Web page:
Other wearables also have more conceptual features, such as clothes with LEDs and accessories that project images or personalized messages.

One of the proposals of this article is to briefly discuss the body theme, starting from the approaches of Marshal McLuhan, a communication theorist and educator (1964, p. 17 apud [5] ), based on the question that constitutes an extension of the body any device used by man in his tasks and in his social relations. This includes tasks and relationships, clothes, homes, media and transportation. It is possible to say that, the technology provided by wearables acts as an extension of the body itself through these devices, whether conceptual or functional, assisting in communicating about who we are, the lifestyle we lead and what we believe in, and space-time becomes an uniqueness of irreversible character, since man surrendered to the links of that evolution.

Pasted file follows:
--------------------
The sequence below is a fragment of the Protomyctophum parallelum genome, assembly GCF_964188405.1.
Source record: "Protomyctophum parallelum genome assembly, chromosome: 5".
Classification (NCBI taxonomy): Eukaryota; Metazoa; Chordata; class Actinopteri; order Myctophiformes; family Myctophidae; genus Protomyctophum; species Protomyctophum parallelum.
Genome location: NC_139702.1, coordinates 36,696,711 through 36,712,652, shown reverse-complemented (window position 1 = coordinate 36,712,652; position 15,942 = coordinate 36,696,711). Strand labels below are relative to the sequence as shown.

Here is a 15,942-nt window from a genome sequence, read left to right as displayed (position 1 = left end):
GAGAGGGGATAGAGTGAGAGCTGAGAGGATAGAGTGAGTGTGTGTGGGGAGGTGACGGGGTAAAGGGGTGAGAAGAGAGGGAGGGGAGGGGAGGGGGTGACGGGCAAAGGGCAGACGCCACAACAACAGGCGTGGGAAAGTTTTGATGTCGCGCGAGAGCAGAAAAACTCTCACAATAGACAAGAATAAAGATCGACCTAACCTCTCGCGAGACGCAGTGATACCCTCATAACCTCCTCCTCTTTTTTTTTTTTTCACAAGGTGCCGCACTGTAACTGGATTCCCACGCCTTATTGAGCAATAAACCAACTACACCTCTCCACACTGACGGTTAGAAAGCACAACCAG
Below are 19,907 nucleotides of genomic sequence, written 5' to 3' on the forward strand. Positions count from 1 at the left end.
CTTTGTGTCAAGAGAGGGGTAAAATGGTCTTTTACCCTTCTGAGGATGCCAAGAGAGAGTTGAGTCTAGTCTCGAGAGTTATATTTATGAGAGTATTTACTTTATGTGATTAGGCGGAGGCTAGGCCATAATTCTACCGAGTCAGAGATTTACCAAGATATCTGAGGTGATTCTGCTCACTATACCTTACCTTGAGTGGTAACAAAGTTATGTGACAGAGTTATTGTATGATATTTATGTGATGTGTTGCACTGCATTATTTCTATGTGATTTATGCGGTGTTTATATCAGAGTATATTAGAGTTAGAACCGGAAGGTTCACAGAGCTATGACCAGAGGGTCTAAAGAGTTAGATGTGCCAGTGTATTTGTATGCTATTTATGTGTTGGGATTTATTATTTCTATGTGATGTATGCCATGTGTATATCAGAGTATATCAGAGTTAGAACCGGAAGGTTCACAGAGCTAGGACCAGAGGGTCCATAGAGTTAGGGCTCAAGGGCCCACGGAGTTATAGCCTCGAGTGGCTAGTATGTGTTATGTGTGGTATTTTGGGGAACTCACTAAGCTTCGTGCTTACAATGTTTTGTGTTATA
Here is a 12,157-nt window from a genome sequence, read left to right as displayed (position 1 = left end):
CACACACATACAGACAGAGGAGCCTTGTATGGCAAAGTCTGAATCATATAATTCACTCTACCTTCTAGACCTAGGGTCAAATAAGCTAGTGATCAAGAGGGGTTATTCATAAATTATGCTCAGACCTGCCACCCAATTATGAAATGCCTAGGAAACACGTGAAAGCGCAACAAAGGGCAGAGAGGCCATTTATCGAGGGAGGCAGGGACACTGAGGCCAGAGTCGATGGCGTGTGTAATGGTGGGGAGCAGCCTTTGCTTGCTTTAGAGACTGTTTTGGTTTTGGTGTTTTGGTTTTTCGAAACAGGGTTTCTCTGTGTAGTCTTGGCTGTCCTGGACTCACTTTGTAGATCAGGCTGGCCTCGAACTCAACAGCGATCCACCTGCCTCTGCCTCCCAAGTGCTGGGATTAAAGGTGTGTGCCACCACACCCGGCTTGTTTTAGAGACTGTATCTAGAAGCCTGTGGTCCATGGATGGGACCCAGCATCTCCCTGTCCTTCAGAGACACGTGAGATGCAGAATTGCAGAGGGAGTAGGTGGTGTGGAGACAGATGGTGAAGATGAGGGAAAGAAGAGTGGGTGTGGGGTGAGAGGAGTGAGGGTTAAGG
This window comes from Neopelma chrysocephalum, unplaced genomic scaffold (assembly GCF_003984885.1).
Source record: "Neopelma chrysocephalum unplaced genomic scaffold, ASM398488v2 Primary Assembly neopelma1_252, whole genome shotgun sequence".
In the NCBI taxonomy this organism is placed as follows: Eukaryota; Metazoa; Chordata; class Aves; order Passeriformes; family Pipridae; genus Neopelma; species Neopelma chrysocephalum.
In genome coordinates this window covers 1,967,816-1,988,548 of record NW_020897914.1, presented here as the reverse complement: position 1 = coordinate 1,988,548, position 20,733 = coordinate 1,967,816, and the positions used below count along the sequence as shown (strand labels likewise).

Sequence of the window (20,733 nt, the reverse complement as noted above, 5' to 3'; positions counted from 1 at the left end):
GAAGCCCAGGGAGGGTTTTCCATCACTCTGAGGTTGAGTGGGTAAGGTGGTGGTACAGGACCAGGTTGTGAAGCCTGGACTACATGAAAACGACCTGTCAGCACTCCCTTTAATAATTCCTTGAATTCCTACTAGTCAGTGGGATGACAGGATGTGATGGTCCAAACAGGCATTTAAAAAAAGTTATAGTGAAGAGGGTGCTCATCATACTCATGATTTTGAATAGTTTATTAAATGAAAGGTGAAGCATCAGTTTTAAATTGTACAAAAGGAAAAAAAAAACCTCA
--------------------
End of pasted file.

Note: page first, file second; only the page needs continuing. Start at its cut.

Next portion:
It becomes evident that since the emergence, as well as the accelerated improvement of technologies, significant characteristics of human behaviors have changed, either individually or in everyday social relationships. Whether behind the scenes or online interaction, there is a clear need for humans to update themselves in the face of news, the recycling of launches and, increasingly, to cancel other human resources, currently delegated to machines and/or computers.

It does not intend to establish a technological determinism, but understands that the way society deals with constantly changing technology that is dynamic and there is a constant evolution and adaptation of possibilities that support life in the technological age.